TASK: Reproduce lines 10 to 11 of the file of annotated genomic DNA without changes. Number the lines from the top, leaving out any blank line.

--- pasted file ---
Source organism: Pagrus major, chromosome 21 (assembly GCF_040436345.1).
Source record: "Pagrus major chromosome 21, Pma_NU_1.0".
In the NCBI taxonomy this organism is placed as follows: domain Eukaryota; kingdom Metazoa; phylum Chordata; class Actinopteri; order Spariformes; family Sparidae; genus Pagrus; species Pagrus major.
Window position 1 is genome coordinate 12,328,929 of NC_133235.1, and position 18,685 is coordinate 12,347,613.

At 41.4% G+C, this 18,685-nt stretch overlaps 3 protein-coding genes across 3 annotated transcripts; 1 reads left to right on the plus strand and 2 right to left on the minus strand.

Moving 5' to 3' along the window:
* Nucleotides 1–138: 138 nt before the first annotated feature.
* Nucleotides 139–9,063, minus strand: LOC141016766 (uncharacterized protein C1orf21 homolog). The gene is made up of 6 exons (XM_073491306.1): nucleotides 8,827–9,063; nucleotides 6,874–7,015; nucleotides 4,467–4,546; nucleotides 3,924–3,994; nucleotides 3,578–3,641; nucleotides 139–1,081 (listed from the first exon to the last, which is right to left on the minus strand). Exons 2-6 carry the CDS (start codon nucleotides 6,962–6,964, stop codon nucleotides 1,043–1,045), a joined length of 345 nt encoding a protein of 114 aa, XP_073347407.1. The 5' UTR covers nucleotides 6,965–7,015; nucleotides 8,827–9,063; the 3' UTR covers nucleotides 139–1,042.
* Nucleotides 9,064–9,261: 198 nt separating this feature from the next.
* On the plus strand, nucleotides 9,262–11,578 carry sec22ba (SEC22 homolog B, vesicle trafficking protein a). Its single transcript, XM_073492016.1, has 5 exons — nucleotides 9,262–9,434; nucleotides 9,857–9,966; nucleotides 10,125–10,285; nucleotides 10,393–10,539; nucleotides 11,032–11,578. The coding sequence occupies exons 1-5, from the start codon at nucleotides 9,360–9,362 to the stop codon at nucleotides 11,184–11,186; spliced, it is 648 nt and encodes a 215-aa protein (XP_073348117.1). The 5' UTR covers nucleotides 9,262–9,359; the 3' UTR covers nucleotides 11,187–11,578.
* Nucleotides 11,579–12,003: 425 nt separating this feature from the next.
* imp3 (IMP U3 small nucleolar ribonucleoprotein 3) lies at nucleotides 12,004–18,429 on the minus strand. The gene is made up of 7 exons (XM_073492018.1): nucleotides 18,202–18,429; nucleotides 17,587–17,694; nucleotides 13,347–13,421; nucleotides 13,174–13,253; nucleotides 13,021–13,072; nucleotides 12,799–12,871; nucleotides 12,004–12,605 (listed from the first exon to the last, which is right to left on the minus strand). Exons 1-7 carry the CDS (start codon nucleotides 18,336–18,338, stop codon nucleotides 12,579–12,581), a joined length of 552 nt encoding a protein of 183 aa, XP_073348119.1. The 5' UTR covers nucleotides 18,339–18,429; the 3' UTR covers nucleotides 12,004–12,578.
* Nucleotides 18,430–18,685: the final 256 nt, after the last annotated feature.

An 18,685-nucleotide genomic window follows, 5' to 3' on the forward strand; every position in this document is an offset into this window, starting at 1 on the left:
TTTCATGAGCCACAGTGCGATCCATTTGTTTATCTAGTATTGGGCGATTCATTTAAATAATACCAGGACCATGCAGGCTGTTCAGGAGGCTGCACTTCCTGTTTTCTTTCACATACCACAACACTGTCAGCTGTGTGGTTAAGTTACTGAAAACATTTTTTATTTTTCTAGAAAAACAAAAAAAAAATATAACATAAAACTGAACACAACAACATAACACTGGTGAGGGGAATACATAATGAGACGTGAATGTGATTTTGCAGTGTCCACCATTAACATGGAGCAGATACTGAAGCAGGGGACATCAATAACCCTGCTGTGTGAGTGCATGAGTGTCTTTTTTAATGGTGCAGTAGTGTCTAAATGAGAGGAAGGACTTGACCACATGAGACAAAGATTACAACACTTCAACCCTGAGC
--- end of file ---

* On the plus strand, nucleotides 9,262–11,578 carry sec22ba (SEC22 homolog B, vesicle trafficking protein a). Its single transcript, XM_073492016.1, has 5 exons — nucleotides 9,262–9,434; nucleotides 9,857–9,966; nucleotides 10,125–10,285; nucleotides 10,393–10,539; nucleotides 11,032–11,578. The coding sequence occupies exons 1-5, from the start codon at nucleotides 9,360–9,362 to the stop codon at nucleotides 11,184–11,186; spliced, it is 648 nt and encodes a 215-aa protein (XP_073348117.1). The 5' UTR covers nucleotides 9,262–9,359; the 3' UTR covers nucleotides 11,187–11,578.
* Nucleotides 11,579–12,003: 425 nt separating this feature from the next.